A poem by Ogden Nash about the common cold can be found at www.cs.rice.edu/~ssiyer/minstrels/poems/325.html (Rice University).
For information about what viruses are, see www.cbc.ca/kids/general/the-lab/big-bang/00-02-04/default.html (Canadian Broadcasting Corporation).
Cold Facts about the Flu
Books recommended by SearchIt!Science:
|Outbreak: Disease Detectives at Work— Mark P. Friedlander, Jr.
Published by Lerner Publishing, 2000.
You may not know what an epidemiologist is—but maybe one day, an epidemiologist will save your life. Epidemiologists are disease detectives. When a disease suddenly breaks out, epidemiologists figure out how it was spread, and what caused it. Doctors study disease in individuals, and epidemiologists study disease in populations. Full of stories and anecdotes, this book gives an introduction to epidemiology, and a closer look at microbes. It tells about the great plagues of history—black death and smallpox—and the infectious diseases still common today, like malaria, influenza, and diphtheria. The book discusses lethal diseases—AIDS, Legionnaire's disease, the Ebola virus, and the Muerto Canyon virus; and how epidemiologists study these diseases. The last chapter focuses on the "ongoing battles" of disease investigation, including Lyme disease, Mad Cow disease, and antibiotic-resistant bacteria.
|Malaria, West Nile, and Other Mosquito-Borne Diseases— Nancy Day
Published by Enslow Publishers, 2001.
In the summer of 1999, three patients at a New York City hospital shared unusual symptoms-they were feverish, confused, and too weak to move. Nearby, a specialist at the Bronx Zoo noticed crows dying at an alarming rate. Finally, scientists figured out what was going on: West Nile, a rare mosquito-borne virus had struck New York City. This book in the Diseases and People series discusses the West Nile virus, malaria, yellow fever, and dengue fever. Also, it mentions the anatomy and life of mosquitoes, and gives a comprehensive look at prevention methods, including the environmental problems with many prevention methods. A final chapter discusses the future of mosquito-borne illnesses, and mentions the effects of global warming on disease and the prospects of genetically engineered mosquitoes.
|Mad Cow Disease: Bovine Spongiform Encephalopathy— Tom Ridgway
Published by Rosen Publishing Group, 2002.
Have you ever heard of bovine spongiform encephalopathy (BSE)? If you've heard of Mad Cow disease, then you know a little about it-- Mad Cow disease is another name for this devastating disease, which kills cows by creating holes in their brains. In a clearly written text, this book explains about BSE and other transmissible spongiform encephalopathies. It discusses the mechanics of the disease and what happens when proteins go bad, as well as the history of the epidemic in Britain and the measures taken to guard against BSE in other places. If you're concerned about the safety of eating meat, or just curious about mad cow disease, and you aren't squeamish about learning about the practices of the meat industry that led to mad cow disease (i.e., feeding the meat and bones of cows to other cows), this book will prove to be a great resource.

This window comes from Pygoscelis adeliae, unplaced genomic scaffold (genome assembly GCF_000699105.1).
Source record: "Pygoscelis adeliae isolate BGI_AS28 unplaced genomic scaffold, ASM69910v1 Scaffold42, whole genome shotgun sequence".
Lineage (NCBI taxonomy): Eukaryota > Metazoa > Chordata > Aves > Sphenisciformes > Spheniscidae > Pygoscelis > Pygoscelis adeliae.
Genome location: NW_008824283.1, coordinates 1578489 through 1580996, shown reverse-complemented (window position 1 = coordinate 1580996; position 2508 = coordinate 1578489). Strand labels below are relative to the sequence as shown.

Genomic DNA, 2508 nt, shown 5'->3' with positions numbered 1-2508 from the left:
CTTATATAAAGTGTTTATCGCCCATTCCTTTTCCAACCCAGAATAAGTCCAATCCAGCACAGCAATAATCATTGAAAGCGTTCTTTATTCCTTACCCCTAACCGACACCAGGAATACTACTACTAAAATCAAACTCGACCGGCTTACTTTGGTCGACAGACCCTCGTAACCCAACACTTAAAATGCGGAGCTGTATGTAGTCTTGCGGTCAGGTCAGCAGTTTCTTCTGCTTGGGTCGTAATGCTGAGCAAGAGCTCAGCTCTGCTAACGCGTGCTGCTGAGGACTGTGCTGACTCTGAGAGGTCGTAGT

bacterium Plural bacteria. Any of a large group of one-celled organisms that lack a cell nucleus, reproduce by fission or by forming spores, and in some cases cause disease. They are found in all living things and in all of the Earth's environments, and usually live off other organisms. Bacteria make up most of the kingdom of prokaryotes. -Adjective bacterial.
DNA Short for deoxyribonucleic acid. The material that makes up the genes and that is found in all cells. DNA controls the function of all the cells in the body. DNA in the body consists of two thread-like strands that are linked together in the shape of a double helix.
immune system The system in humans and other animals that provides immunity by protecting against disease-causing agents, such as bacteria, viruses, parasites, and fungi. The immune system is composed of skin and mucous membranes, which provide an external barrier to infection, and the cells involved in the body's immune response, such as lymphocytes.
microbe A microorganism, especially a bacterium that causes disease.
pathogen An agent that causes infection or disease, especially a microorganism, such as a bacterium or protozoan, or a virus.
virus Any of a large group of disease-causing agents consisting of a segment of RNA or DNA within a protein shell. All viruses are parasites because they can reproduce only inside the cells of plants, animals, and bacteria. Viruses are usually not considered living organisms.
Copyright © 2002, 2003 Houghton-Mifflin Company. All rights reserved. Used with permission.